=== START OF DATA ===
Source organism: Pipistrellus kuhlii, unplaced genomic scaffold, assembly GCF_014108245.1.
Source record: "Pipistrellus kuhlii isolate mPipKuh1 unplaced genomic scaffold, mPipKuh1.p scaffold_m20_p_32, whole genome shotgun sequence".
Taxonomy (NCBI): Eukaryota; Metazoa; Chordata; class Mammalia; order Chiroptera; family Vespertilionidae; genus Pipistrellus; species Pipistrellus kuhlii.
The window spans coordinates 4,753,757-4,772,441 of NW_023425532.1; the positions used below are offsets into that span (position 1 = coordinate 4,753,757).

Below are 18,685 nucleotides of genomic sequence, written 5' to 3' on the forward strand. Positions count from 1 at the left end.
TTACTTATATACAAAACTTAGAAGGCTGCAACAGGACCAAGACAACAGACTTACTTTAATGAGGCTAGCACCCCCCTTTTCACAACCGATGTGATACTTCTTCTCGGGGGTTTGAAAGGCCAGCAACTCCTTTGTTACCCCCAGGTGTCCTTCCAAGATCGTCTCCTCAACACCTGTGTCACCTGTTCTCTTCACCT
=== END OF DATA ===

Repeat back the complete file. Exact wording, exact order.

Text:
Source organism: Pipistrellus kuhlii, unplaced genomic scaffold, assembly GCF_014108245.1.
Source record: "Pipistrellus kuhlii isolate mPipKuh1 unplaced genomic scaffold, mPipKuh1.p scaffold_m20_p_32, whole genome shotgun sequence".
Taxonomy (NCBI): Eukaryota; Metazoa; Chordata; class Mammalia; order Chiroptera; family Vespertilionidae; genus Pipistrellus; species Pipistrellus kuhlii.
The window spans coordinates 4,753,757-4,772,441 of NW_023425532.1; the positions used below are offsets into that span (position 1 = coordinate 4,753,757).

Below are 18,685 nucleotides of genomic sequence, written 5' to 3' on the forward strand. Positions count from 1 at the left end.
TTACTTATATACAAAACTTAGAAGGCTGCAACAGGACCAAGACAACAGACTTACTTTAATGAGGCTAGCACCCCCCTTTTCACAACCGATGTGATACTTCTTCTCGGGGGTTTGAAAGGCCAGCAACTCCTTTGTTACCCCCAGGTGTCCTTCCAAGATCGTCTCCTCAACACCTGTGTCACCTGTTCTCTTCACCT